Part 3———————————————————————————————————Other drugs affected hemostasis——————————————————————————-

1. Protamine [Pro-coagulant due to inhibition of heparin]

Protamines are small, arginine-rich, nuclear proteins that replace histones late in the haploid phase of spermatogenesis and are believed essential forsperm head condensation and DNA stabilization

  • Mechanism of action:

-Combines with heparin to form a stable inactive complex. Reversing its anticoagulant effect.

Thus, it is a drug that reverses the anticoagulant effects of heparin by binding to it.

  • Clinical Indications:

*Heparin, dalteparin or enoxaparin overdose in patients with/or at high risk of severe hemorrhage 

  • Precautions

-Consider the need for protamine and original reason for heparin as re-heparinisation may not be effective until the protamine has been eliminated

-Seek specialist hemorrhage advice or consult local protocols

*Give only when resuscitation facilities are available.

1. Fish Allergies-Increase risk of allergy

2. Previous protamine treatment (including protamine containing insulins)-Increases risk of allergy

3. Infertile men (including vasectomy)-May have protamine antibodies and an increased risk of allergy.

4. Pregnancy: CAT B2-AUS

5. Breastfeeding-Unlikely o be absorbed by child

  • Adverse effects/Side effects


1. Sensation of warmth

2. Flushing

3. Nausea

4. Vomitting

5. Tiredness

6. Allergy


Hypotension, bradycardia, dyspnea (especially if given rapidly), allergy, rebound bleeding with excessive doses


-Urticaria/Hives and severe hypersensitivity reactions including cardiovascular collapse. Bronchospasm and death have occured.

  • Administration advice

-IV maximum rate 5 mg/minute (too rapid administration may cause severe hypotension and anaphylactoid reactions)

  • Practice Points

-Protamine has an onset of action (OAA) of 5 mins.

-Withdrawal of heparin is usually sufficient to treat minor bleeding.

-Protamine is not recommended for danaparoid overdose

-Protamine can have an anti-coagulant effect in overdose or in the absence of heparin

-Transfusions may still be needed for severe hemorrhage.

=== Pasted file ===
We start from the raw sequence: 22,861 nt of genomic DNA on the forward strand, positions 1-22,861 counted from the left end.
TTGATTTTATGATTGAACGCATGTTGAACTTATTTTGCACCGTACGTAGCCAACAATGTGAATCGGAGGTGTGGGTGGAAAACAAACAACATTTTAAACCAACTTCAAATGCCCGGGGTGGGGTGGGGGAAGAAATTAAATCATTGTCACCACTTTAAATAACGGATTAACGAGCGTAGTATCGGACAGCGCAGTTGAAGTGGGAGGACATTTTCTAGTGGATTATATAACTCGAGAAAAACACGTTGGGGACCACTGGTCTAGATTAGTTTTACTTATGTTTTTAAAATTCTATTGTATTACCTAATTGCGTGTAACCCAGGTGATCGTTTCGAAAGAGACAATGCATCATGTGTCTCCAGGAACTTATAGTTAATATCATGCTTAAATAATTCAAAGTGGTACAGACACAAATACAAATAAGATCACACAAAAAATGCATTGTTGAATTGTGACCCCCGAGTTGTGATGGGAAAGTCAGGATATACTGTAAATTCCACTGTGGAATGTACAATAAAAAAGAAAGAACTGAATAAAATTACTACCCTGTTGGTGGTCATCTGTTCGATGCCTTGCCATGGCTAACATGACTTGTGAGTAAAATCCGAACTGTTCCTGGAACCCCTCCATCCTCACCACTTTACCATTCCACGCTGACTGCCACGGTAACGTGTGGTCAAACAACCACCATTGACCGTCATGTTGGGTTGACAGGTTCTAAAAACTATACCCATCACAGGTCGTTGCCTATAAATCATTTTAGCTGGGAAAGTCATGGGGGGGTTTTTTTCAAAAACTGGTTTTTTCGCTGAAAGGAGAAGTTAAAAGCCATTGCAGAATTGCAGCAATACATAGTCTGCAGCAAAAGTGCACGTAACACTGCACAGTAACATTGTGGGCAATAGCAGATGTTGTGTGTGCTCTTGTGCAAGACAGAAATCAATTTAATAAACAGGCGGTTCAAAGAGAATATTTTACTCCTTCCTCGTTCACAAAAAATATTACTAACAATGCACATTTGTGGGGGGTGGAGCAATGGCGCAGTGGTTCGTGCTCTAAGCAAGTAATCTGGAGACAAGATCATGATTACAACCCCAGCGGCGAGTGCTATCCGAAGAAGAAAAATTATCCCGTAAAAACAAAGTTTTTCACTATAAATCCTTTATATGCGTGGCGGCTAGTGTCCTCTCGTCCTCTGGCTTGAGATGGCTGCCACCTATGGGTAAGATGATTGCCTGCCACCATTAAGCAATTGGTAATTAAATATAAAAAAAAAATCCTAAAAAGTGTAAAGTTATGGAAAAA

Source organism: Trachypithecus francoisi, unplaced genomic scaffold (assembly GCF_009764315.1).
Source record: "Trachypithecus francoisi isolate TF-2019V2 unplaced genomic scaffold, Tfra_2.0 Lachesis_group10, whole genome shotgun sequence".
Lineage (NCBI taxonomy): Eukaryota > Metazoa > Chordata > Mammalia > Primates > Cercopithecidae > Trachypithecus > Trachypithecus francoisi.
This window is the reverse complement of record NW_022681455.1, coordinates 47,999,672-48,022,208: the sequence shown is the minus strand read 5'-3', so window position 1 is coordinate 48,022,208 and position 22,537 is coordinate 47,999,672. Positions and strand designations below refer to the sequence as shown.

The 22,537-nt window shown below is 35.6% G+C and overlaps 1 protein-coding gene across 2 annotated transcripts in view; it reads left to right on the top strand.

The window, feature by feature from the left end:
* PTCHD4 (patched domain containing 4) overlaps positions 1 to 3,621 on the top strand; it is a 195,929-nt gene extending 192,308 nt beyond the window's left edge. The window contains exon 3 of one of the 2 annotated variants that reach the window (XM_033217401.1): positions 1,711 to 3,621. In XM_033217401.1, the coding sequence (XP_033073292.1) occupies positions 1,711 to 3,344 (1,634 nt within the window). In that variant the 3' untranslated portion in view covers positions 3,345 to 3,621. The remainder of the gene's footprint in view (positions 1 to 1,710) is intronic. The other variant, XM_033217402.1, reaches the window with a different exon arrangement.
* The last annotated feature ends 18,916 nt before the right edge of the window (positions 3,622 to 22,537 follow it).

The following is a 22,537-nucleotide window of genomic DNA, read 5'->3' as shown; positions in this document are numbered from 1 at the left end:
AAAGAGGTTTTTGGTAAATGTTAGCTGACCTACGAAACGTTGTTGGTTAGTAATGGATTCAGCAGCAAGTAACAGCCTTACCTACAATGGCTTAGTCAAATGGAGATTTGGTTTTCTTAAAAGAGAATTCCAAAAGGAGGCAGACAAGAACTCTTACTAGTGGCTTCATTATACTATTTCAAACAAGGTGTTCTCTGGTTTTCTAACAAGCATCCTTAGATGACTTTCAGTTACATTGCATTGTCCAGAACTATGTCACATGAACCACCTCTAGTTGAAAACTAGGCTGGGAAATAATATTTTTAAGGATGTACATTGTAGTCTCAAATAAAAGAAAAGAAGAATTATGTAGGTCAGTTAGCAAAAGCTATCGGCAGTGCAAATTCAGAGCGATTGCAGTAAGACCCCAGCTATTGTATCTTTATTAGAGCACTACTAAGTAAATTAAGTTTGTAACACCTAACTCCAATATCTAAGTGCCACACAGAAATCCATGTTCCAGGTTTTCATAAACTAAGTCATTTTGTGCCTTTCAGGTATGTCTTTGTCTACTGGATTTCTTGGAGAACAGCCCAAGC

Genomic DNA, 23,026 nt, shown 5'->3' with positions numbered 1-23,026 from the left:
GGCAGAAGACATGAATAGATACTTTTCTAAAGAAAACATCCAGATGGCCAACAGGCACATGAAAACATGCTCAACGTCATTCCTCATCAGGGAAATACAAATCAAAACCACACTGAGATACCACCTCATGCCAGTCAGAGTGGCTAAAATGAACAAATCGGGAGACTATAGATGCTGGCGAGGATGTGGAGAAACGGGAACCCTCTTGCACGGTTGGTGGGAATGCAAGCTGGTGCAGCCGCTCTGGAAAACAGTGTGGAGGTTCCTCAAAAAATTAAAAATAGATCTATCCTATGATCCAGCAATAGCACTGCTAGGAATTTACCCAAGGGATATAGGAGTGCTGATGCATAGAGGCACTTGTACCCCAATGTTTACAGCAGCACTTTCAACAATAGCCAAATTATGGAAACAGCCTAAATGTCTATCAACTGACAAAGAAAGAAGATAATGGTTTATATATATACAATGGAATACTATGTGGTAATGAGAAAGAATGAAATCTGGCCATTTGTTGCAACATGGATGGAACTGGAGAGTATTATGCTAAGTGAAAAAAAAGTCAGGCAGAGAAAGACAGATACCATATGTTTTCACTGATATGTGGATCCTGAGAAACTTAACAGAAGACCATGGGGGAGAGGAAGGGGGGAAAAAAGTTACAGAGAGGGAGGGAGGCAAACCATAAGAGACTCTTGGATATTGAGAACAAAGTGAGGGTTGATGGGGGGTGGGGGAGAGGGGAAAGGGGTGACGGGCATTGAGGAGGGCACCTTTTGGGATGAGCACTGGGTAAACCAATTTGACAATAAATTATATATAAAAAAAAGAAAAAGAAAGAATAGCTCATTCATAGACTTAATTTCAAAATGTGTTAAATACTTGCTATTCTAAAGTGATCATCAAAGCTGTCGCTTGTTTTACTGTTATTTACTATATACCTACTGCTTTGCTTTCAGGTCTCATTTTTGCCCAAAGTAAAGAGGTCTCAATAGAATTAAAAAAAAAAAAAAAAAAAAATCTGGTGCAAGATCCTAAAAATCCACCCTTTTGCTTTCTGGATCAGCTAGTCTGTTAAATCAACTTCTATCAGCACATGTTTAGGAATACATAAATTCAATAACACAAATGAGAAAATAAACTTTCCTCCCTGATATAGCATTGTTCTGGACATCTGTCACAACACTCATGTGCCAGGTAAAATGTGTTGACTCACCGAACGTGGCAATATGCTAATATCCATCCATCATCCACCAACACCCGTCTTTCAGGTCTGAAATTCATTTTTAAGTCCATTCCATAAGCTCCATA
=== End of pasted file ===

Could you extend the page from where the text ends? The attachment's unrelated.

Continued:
2. Tranexamic acid [Anti-fibrolytic]

  • Mechanism of action: Inhibits breakdown of clots by blocking binding of plasminogen and plasmin to fibrin
  • Clinical indications: (a) Hereditary angioedema (b) Reduction of bleeding in minor surgery (dental surgery, cervical conisation, prostatectomy) in patients with mild to moderate coagulopathy (c) Reduces bleeding in heavy menstrual bleeding, traumatic hyphema, cardiac surgery or knee/hip arthroplsaty

*Coagulopathy refers to a condition in which the blood’s ability to clot is impaired

  • Precautions: 

1. Active intravascular clotting-CONTRAINDICATED

2. Predisposition to thrombosis-Increases risk of thrombotic adverse effects

3. Subarachnoid hemorrhage-May increase cerebral ischemic complications

4. Renal impaired

-Reduce dose in renal impairment

-In hematuria due to renal parenchymal disease, thrombosis may lead to intra-renal obstructoin.

5. Pregnancy

-Contact one of the pregnancy drug information centres. CAT B1-AUS

6. Breastfeeding-Appears safe

  • Adverse effects/Side effects:


1. Nausea

2. Vomitting

3. Diarrhea

Infrequent or rare

-Hypotension, thrombosis, allergic skin reactions, transient disturbance of colour vision

  • Practice points

-May be used as a mouthwash (e.g. in anti-coagulant treated or hemophiliac patients undergoing minor oral surgery)

-Recently marketing approval was given for IV tranexamic acid in cardiac surgery and knee or hip arthroplasty. However, there are shortcomings in the product information that AMH cannot provide

3. Vitamin K/ Pytomenadione [For coagulation]

  • Mechanism of action: Essential co-factor in the synthesis of blood clotting factors II, VII, IX and X and proteins C and S. Reverses effect of Vitamin K antagonists.


  • Clinical Indications: (a) Hemorrhage or threatened hemorrhage due to severe hypoprothrombinemia e.g. from excessive dose of vitamin K antagonist (b) Hypovitaminosis K (c) Prevention and treatment of hemorrhagic disease of the newborn